Infectious mononucleosis, also known as mononucleosis, "mono," or glandular fever, is characterized by swollen lymph nodes and fatigue.
Infectious mononucleosis is caused by either the Epstein-Barr virus (EBV) or cytomegalovirus, both of which are members of the herpes virus family. Consider the following statistics:
Most adults in the US have been exposed to the Epstein-Barr virus, which is a very common virus. When children are infected with the virus, they usually do not experience any noticeable symptoms. However, uninfected adolescents and young adults who come in contact with the virus may develop infectious mononucleosis in nearly 50 percent of exposures.
Cytomegalovirus (CMV) is a virus in the herpesvirus family that often causes cells to enlarge. Most healthy persons who become infected with CMV after birth have few, if any, symptoms and have no long-term effects on their health.
The Epstein-Barr virus (EBV) may cause infectious mononucleosis in adolescents and young adults. However, even after the symptoms of infectious mononucleosis have disappeared, the EBV will remain dormant in the throat and blood cells during that person's lifetime. The virus can reactivate periodically, however, usually without symptoms.
Mononucleosis usually lasts for one to two months. The following are the most common symptoms of mononucleosis. However, each adolescent may experience symptoms differently. Symptoms may include:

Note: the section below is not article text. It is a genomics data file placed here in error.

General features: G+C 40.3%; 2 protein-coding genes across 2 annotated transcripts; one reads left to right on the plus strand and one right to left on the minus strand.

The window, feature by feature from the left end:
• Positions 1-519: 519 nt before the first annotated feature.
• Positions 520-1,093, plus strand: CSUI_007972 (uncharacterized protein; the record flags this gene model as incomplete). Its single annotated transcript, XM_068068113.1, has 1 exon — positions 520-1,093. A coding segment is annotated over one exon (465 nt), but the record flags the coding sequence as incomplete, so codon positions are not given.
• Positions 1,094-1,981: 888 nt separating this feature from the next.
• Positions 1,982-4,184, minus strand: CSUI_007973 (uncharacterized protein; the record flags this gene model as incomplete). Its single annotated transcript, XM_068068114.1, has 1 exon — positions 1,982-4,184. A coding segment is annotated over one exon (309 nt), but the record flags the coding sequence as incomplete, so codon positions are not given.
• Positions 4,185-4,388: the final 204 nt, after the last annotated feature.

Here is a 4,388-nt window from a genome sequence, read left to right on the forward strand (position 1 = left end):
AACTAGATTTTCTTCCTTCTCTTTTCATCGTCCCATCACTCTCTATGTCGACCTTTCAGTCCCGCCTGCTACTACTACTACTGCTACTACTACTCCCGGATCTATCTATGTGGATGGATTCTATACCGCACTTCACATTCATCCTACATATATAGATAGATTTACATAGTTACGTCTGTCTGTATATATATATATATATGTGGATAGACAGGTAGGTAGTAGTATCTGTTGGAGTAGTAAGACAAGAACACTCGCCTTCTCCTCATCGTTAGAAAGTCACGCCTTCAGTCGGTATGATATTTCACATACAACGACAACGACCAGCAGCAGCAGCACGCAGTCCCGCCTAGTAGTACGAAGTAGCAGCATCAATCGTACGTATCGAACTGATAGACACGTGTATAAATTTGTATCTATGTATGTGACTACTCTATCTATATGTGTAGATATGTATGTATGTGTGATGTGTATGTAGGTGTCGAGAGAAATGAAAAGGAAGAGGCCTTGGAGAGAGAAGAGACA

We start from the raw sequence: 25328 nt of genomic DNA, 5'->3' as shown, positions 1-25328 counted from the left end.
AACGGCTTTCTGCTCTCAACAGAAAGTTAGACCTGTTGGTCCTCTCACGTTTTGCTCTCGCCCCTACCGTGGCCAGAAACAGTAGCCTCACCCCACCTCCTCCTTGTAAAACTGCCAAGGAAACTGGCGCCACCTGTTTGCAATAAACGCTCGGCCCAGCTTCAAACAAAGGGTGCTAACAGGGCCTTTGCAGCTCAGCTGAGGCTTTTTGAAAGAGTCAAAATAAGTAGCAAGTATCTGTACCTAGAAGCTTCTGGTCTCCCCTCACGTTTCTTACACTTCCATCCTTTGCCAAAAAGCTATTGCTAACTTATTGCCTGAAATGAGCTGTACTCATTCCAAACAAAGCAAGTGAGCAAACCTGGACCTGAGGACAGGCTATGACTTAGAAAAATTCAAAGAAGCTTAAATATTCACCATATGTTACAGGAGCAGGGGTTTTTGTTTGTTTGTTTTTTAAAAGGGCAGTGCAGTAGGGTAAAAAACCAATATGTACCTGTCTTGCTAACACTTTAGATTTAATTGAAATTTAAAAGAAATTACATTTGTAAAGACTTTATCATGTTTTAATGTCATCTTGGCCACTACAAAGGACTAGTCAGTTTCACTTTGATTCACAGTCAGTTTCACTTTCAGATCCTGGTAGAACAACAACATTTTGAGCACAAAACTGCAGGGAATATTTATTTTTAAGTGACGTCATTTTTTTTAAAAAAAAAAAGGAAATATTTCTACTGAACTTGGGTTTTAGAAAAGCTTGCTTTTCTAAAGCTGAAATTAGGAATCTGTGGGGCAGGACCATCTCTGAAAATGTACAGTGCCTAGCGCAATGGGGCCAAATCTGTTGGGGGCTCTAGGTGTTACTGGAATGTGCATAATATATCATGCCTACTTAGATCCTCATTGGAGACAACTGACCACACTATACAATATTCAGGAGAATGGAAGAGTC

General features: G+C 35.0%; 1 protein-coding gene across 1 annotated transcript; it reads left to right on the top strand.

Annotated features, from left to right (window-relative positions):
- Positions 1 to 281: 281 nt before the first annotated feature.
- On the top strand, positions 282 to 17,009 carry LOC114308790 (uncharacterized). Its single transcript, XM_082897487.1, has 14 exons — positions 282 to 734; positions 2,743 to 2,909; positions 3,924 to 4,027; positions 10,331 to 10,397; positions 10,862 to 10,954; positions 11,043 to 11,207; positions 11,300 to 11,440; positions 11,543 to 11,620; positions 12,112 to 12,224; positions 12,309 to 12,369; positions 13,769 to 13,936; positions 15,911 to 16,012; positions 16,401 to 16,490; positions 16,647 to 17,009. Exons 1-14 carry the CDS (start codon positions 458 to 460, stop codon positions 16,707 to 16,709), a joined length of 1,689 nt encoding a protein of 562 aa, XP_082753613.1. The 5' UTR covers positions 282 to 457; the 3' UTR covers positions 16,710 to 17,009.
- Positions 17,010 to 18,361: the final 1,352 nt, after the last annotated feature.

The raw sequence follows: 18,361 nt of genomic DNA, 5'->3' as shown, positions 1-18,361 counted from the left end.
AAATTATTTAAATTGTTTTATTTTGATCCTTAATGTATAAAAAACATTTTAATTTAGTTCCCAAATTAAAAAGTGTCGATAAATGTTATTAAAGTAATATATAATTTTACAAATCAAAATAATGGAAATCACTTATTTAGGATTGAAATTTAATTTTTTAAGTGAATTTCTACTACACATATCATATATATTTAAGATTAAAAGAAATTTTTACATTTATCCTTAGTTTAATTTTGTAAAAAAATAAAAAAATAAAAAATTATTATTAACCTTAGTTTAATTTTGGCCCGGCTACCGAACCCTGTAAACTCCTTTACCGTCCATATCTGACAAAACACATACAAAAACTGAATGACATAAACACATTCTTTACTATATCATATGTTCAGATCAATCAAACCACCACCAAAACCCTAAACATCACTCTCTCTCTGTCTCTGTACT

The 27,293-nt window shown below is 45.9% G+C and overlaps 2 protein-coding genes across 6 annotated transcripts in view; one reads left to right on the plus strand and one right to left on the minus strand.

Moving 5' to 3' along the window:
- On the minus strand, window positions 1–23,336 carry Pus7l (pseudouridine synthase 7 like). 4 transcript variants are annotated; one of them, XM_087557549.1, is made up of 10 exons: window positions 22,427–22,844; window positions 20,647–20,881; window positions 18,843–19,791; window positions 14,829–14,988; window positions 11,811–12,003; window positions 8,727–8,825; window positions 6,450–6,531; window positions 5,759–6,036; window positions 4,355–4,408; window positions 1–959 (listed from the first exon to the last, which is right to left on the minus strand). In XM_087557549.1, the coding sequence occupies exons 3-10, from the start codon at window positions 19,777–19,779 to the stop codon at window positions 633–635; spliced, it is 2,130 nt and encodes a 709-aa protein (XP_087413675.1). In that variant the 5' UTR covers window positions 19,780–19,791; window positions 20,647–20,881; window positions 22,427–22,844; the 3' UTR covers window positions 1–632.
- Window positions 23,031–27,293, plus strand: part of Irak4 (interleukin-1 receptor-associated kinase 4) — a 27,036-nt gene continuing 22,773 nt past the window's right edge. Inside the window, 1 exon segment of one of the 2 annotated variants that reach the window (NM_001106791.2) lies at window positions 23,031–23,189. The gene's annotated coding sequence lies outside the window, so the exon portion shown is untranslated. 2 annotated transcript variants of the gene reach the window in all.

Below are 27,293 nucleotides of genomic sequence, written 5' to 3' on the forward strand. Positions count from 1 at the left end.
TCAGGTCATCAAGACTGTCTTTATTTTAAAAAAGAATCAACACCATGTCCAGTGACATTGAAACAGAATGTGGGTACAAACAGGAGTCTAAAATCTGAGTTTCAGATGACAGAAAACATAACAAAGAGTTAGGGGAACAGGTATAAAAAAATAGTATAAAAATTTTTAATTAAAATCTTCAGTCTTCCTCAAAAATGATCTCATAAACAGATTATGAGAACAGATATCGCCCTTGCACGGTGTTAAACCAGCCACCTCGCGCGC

- Swollen lymph nodes in the neck, armpits, and groin
- Constant fatigue
- Sore throat due to tonsillitis, which often makes swallowing difficult
- Enlarged spleen
- Liver involvement
This may include mild liver damage that can cause temporary jaundice, a yellow discoloration of the skin and eye whites due to abnormally high levels of bilirubin (bile pigmentation) in the bloodstream.
Once a person has had mononucleosis, the virus remains dormant for the rest of that person's life. Once a person has been exposed to the Epstein-Barr virus, a person is usually not at risk for developing mononucleosis again.
The symptoms of mononucleosis may resemble other medical conditions. Always consult your adolescent's physician for a diagnosis.
In addition to a complete medical history and physical examination of your adolescent, a diagnosis of mononucleosis is usually based on reported symptoms. However, diagnosis can be confirmed with specific blood tests and other laboratory tests, including:
- White blood cell count
- Antibody test
How Infectious Mononucleosis is Spread
Mononucleosis is often spread through contact with infected saliva from the mouth. Symptoms can take between four to six weeks to appear and usually do not last beyond four months, according to the Centers for Disease Control and Prevention (CDC). Transmission is impossible to prevent, according to the CDC, because even symptom-free people can carry the virus in their saliva.
Alleviating symptoms of mononucleosis may include the following:
- Rest for about one month (to give the body's immune system time to destroy the virus)
- Corticosteroids (to reduce swelling of the throat and tonsils)